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Snow Leopards (Explore My World)

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Snow mountains, more than sea or sky, serve as a mirror to one’s own true being, utterly still, utterly clear, a void, an Emptiness without life or sound that carries in Itself all life, all sound. Though not the first to climb Everest, Matthiesssen does it when it’s remains somewhat virgin territory.

A lark, a swift, a lammergeier, and more griffons: the vultures pass at eye level, on creaking wings.For two months of 1973, from late September to late November, Matthiessen joined zoologist George Schaller on a journey from the Nepalese Himalayas to the Tibetan Plateau to study Himalayan blue sheep. Schwartz is a long-standing conservation professional with extensive experience in data management as applied to conservation programs within zoological institutions as well as for regional cooperative animal management programs and in situ conservation efforts.

Snow Leopards, Second Edition provides a foundational, comprehensive overview of the biology, ecology and conservation of this iconic species. In 1973 Matthiessen made the 250-mile trek to Dolpo, as part of an expedition to study wild blue sheep.I came to this book through Without Ever Reaching the Summit: A Journey which purports to follow in Matthiessen’s footsteps. As a protector she guards an infinity of mountain realms and the people in them but it is time to find some-one to take her place. The journey is arduous, with its own particular dangers; at one point, a group of porters who did not take the appropriate precautions are afflicted with snow blindness, “a very disagreeable burning of the corneas which comes on with little warning and has no cure other than time: the sensation is that of sand thrown in the eyes” (p. Matthiessen at the time considered himself a "student" of Zen Buddhism and according to the introduction would later be "ordained as a Zen priest.

But there is a disarming directness and honesty to Matthiessen's account, he tells us that his relationship with his wife was bad, until he really realises that she is going to die, he tells us about his restless travels and drug taking, he tells us that his boots are not broken in before the journey, he tells us of his longing for inner peace just as in the next paragraph he will talk about how angry he is, indeed how angry he was even before his wife died. Matthiessen’s book is part travelogue, part naturalist observations, and part coming to terms with loss. It is quite beautiful as such and if I can take away the glint of perfection he describes in those moments of just taking in what is there as it is when it is. Early in the book, I found myself wondering why or to be more exact what type of father would leave a young son just a year after the son lost his mother. I found myself always reaching out for other books, but also feeling obligated to finish this for the book club journey.The book is about a delightful threesome of child heroes who battle the villains of ‘Progress’ and ‘Development’ in the Himalayas. It is also a spiritual journey where the goal becomes completely interiorized by the author as it progresses. I read the Snow Leopard after I read his obit three weeks ago and discovered he was the only person (?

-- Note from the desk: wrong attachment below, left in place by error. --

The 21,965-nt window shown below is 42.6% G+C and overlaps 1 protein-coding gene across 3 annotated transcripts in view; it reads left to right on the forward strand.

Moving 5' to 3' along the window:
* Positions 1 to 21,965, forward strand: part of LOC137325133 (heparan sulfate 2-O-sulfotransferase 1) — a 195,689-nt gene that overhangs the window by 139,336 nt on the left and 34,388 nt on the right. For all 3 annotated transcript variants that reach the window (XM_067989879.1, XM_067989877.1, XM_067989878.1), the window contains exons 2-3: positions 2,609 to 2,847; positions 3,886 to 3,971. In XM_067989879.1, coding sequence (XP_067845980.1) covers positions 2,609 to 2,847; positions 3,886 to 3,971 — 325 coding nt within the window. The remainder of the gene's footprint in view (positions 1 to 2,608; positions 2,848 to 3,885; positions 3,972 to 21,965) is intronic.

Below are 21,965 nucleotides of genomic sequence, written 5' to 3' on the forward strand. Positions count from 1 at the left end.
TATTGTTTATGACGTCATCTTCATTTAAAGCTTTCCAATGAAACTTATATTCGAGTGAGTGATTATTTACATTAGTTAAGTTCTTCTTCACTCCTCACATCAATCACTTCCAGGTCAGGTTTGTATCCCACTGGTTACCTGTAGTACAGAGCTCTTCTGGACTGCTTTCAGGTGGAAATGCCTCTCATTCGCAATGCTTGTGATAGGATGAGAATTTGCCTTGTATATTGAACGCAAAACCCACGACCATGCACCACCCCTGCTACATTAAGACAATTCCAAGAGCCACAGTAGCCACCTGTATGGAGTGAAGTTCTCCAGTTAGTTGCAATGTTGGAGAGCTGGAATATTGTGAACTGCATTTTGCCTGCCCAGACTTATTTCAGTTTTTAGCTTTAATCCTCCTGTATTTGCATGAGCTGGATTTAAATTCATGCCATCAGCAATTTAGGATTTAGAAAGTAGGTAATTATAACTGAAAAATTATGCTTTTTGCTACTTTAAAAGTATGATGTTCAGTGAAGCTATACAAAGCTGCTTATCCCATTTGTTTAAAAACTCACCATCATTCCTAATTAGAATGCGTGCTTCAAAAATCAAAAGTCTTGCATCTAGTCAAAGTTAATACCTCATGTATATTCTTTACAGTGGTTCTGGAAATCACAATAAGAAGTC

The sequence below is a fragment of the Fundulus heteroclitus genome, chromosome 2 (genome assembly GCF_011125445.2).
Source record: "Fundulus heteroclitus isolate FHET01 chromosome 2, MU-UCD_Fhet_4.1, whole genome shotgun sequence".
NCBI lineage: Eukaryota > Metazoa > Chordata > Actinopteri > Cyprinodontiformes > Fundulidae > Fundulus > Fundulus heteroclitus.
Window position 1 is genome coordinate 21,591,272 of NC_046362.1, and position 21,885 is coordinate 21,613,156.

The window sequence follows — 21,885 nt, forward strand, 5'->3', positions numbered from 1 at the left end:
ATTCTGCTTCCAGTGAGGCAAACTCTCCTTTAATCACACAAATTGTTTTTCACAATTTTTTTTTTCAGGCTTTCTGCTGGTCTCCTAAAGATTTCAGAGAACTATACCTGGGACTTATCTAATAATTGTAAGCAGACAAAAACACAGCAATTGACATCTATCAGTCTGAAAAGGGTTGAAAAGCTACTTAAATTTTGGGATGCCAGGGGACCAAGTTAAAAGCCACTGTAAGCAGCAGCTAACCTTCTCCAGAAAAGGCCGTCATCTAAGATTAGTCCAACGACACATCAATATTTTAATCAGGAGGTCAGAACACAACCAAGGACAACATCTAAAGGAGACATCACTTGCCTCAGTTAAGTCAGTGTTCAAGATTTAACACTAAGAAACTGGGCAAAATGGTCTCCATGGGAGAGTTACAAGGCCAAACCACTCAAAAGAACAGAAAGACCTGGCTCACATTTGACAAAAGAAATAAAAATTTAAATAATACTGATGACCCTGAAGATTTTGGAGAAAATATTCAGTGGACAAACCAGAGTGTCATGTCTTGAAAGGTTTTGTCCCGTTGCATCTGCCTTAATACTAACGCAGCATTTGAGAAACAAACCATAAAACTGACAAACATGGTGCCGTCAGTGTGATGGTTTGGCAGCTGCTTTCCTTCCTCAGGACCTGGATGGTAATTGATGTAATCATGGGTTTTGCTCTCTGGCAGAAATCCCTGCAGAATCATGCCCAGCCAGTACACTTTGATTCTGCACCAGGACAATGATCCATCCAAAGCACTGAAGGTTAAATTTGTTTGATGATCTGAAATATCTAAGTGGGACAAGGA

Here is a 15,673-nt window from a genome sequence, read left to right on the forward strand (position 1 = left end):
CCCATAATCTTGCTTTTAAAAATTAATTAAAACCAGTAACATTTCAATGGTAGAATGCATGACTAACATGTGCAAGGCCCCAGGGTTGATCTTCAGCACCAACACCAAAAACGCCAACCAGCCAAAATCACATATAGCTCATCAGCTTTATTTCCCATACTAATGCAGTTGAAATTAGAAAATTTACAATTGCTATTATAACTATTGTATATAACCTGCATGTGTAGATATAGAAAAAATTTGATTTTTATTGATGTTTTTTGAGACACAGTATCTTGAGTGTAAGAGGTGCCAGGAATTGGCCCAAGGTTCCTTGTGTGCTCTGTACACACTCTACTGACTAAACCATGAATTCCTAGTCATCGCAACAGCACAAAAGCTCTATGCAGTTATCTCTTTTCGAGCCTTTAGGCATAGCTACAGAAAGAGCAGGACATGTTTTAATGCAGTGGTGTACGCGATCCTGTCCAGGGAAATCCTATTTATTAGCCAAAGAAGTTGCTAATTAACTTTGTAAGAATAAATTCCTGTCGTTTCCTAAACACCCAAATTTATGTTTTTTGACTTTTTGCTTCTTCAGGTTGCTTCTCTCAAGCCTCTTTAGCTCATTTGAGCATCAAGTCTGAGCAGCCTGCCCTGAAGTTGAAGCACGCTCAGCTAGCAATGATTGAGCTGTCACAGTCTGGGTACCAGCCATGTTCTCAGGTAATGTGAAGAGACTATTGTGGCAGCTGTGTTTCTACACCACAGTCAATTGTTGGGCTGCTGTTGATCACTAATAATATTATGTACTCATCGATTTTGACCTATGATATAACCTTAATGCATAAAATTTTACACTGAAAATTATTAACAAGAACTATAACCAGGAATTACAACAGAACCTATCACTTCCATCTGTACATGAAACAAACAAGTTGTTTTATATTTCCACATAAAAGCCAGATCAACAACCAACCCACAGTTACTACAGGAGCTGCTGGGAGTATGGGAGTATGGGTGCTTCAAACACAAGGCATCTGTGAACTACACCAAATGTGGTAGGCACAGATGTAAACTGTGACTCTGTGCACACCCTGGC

With these stories and Nic’s gorgeous photos of captive animals in zoos, we were able to enliven our pages with glimpses of snow leopards that Nic and I didn’t actually witness on our trip–but that we were still able to enjoy and learn from nonetheless. These two men schlepped not only journals but books and various equipment up and down some of the most forbidding terrain in the world. It’s a treasure trove of stories, including contributions from some of SLT’s field staff and snow leopard biologists. It also involves a meditation upon inner peace, however, as well as external exploration, [2] in a way that is reminiscent of Basho, Wordsworth or Thoreau.

Behind and below, among swirls made by snow gleam and the ice-broken black brook, a surreal figure very like my own pursues me across the vast floor of the mountains. I would like to reach the Crystal Monastery, I would like to see a snow leopard, but if I do not, that is all right, too. The point is that Matthiessen is able to make this a book about enlightenment, both his and the readers, so much so that one does agree with GS who wonders if it would perhaps be better if the snow leopard remained unseen.

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